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Making Africa’s women and youth drive agriculture
  • Making Africa’s women and youth drive agriculture

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09/09/16

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Sam Otieno
in Nairobi, Kenya

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[NAIROBI] That Science, technology and innovation (STI) could help transform Africa’s agriculture is well appreciated by many people who have an interest in the continent’s sustainable development.
 
I was therefore not surprised that the importance of STI to Africa’s agricultural transformation became prominent this week (5-9 September) during the 6th African Green Revolution Forum (AGRF) held in Kenya.

The AGRF forum has made me realise that to make agriculture attractive to women and the youth, Africa must invest in education at all levels.

Sam Otieno

AGRF brings together a range of critical players in the African agriculture landscape such as African heads of state, ministers, farmers, private agribusiness firms, financial institutions, civil society, scientists and international development partners of Africa to discuss and develop concrete plans for achieving the green revolution in Africa.
 
But the key message that struck me most at the AGRF meeting was that women and the youth are central to driving African agricultural transformation, and thus they should not be sidelined.
 
African women constitute close to 70 per cent of the agricultural workforce and contribute greatly to food production and security. Mainstreaming their participation and empowerment in Africa’s agricultural change is therefore critical.
 
Experts at the meeting emphasised that agriculture forms a significant portion of the economies of all African countries. They discussed how the agricultural sector could help the continent achieve major priorities such as eradicating poverty and hunger, boosting intra-Africa trade and investments, rapid industrialisation and economic diversification, sustainable resource and environmental management, and creating jobs for youth who are entering Africa’s labour markets every year.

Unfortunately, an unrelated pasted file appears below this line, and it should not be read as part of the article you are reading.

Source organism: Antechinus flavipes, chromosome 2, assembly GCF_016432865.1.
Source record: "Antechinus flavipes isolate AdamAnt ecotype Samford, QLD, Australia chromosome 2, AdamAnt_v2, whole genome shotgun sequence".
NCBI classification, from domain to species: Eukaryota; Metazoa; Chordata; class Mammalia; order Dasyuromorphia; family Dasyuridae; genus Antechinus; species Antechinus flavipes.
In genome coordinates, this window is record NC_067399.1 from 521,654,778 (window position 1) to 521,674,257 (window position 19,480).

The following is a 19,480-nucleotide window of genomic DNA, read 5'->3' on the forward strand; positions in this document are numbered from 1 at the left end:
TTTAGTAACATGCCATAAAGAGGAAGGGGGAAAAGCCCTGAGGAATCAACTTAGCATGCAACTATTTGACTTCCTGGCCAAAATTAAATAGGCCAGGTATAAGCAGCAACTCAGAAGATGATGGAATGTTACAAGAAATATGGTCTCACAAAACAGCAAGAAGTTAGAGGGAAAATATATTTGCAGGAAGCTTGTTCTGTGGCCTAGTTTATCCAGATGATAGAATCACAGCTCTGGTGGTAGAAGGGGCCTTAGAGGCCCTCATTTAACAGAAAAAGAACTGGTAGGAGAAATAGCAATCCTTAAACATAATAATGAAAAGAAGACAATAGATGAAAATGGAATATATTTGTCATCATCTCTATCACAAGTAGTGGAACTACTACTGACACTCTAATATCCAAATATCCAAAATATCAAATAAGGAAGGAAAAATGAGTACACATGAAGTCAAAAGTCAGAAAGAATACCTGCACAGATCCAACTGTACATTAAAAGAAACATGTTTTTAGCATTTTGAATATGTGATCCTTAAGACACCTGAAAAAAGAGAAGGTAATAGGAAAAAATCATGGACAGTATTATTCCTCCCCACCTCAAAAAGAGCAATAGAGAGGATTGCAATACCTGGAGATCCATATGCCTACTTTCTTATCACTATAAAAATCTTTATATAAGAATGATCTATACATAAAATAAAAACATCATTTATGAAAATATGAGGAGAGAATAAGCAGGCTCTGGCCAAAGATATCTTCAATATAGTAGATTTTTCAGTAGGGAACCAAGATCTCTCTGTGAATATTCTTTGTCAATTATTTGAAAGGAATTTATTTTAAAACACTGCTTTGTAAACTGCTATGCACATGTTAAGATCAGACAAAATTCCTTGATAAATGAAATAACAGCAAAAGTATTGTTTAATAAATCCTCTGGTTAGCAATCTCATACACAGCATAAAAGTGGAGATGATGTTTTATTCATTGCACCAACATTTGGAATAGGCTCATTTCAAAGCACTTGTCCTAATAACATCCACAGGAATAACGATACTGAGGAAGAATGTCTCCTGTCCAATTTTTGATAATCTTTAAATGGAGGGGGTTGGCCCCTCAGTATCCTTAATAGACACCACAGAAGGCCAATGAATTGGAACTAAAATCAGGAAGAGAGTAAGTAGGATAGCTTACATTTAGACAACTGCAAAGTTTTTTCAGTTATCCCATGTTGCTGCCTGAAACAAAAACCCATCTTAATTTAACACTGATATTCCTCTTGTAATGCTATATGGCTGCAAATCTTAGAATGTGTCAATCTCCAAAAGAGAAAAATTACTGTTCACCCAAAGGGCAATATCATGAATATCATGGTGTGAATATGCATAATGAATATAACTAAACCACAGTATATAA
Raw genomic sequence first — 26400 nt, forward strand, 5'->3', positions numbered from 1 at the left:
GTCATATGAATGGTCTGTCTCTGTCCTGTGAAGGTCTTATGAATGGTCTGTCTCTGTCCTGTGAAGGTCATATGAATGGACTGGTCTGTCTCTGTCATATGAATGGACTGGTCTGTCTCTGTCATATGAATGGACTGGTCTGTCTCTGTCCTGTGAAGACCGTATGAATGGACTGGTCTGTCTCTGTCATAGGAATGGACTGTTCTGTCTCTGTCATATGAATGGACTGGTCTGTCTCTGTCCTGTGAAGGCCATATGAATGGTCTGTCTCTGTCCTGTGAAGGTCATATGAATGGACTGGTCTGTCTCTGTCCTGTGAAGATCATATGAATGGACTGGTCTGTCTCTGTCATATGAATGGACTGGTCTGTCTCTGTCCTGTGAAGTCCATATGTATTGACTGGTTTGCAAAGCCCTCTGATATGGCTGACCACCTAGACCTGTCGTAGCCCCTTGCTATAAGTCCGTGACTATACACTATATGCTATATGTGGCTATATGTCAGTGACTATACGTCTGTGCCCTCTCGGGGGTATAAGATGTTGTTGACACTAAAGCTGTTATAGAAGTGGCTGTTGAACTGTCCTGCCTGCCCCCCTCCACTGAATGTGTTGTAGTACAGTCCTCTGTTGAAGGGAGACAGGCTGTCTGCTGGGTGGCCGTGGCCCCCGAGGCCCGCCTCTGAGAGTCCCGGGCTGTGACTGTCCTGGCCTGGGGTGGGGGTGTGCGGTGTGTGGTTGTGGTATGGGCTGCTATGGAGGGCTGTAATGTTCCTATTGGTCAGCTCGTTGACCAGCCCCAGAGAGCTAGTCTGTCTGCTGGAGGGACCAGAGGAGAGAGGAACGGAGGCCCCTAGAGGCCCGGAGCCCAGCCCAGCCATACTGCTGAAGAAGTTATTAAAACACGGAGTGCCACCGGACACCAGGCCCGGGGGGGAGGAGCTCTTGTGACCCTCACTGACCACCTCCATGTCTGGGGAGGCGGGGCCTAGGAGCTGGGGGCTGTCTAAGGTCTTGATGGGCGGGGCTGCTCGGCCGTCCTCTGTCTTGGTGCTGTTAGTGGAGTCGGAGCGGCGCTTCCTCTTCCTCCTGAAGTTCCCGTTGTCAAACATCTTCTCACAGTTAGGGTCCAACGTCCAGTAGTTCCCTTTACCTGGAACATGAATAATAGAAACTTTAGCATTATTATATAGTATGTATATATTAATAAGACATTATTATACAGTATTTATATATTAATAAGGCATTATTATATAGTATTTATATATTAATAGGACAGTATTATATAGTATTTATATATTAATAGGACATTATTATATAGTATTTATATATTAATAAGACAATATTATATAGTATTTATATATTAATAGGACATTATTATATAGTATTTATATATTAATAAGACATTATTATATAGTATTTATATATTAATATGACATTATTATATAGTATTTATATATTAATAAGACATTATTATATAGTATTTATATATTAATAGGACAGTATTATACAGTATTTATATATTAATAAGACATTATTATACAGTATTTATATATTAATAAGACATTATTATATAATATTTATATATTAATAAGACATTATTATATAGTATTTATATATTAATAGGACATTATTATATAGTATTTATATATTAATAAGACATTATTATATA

Putting women at the centre of development ensures an improvement in their access to resources and farm inputs, which will increase their productivity in the agriculture and economic sectors. This will in turn translate into higher incomes, healthier families and better education.
The challenge that African governments, policy makers and private sectors must take up in Africa’s agricultural development is to build the capacity of young people, both male and female, and equip them to address emerging requirements of an attractive agricultural and non-farm rural economy that offers prospects for viable incomes and good quality of life.
 
The AGRF forum has made me realise that to make agriculture attractive to women and the youth, Africa must invest in education at all levels, support agricultural innovation, build market infrastructure and improve the business environment in ways that will raise incomes and expand agriculture value chain.
 
This piece was produced by SciDev.Net’s Sub-Saharan Africa English desk.
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